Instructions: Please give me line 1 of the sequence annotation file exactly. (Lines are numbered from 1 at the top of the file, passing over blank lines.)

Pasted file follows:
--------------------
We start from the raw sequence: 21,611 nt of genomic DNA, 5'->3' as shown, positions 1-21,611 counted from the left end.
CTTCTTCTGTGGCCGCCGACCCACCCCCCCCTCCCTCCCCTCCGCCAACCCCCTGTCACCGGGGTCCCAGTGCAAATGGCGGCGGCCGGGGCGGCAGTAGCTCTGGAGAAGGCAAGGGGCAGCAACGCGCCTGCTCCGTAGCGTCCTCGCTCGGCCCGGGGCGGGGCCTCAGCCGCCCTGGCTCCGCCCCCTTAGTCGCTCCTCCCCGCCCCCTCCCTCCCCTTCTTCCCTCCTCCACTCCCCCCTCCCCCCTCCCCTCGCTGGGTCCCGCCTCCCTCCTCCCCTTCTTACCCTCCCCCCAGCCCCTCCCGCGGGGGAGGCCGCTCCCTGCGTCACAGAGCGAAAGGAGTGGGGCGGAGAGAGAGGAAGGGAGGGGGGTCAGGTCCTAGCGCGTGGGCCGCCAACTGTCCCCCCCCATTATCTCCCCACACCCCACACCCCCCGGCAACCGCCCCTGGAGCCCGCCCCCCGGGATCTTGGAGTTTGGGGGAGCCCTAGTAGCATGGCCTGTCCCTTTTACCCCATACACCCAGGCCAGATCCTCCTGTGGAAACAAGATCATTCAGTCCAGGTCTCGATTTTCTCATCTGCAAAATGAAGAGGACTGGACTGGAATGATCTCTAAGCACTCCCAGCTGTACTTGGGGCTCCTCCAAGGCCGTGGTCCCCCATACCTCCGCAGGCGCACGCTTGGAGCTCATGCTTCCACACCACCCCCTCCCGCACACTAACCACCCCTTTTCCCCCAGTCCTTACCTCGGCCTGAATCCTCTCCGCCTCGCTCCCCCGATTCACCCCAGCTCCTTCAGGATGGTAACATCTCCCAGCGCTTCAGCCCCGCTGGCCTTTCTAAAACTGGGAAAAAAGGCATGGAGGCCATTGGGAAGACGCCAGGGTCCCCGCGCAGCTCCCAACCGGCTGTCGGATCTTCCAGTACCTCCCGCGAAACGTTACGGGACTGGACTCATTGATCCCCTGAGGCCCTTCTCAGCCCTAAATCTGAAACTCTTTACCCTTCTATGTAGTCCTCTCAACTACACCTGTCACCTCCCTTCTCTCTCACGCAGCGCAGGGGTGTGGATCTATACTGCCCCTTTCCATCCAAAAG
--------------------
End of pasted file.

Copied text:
We start from the raw sequence: 21,611 nt of genomic DNA, 5'->3' as shown, positions 1-21,611 counted from the left end.